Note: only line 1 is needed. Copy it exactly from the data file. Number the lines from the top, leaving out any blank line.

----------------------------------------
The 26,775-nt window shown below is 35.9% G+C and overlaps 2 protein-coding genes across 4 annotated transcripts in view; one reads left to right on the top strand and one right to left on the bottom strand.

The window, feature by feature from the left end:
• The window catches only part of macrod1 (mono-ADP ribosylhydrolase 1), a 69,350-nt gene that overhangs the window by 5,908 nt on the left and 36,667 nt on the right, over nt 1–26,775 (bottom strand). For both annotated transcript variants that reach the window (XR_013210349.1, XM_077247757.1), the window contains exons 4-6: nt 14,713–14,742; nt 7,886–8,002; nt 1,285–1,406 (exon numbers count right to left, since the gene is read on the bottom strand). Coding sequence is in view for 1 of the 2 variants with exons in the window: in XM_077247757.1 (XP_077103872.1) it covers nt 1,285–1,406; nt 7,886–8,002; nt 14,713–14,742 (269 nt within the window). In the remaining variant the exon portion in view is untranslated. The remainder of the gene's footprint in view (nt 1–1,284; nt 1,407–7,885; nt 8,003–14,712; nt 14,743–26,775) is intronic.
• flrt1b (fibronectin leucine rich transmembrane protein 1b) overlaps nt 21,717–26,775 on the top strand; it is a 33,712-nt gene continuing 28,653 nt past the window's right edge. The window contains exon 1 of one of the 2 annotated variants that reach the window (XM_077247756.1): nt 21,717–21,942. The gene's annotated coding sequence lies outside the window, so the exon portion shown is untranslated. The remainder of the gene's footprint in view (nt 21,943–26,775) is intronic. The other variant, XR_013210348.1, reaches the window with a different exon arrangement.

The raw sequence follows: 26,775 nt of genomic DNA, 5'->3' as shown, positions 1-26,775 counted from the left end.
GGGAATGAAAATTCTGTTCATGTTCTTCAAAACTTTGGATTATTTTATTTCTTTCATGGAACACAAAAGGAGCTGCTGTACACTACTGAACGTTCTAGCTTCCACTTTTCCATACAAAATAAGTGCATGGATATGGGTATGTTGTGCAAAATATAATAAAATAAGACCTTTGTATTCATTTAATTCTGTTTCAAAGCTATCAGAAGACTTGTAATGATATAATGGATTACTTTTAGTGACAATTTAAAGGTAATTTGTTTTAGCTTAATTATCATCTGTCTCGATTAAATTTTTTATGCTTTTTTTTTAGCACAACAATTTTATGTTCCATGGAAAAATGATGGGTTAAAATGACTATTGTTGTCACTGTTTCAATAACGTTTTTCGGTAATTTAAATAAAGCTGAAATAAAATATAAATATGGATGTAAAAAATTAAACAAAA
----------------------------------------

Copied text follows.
The 26,775-nt window shown below is 35.9% G+C and overlaps 2 protein-coding genes across 4 annotated transcripts in view; one reads left to right on the top strand and one right to left on the bottom strand.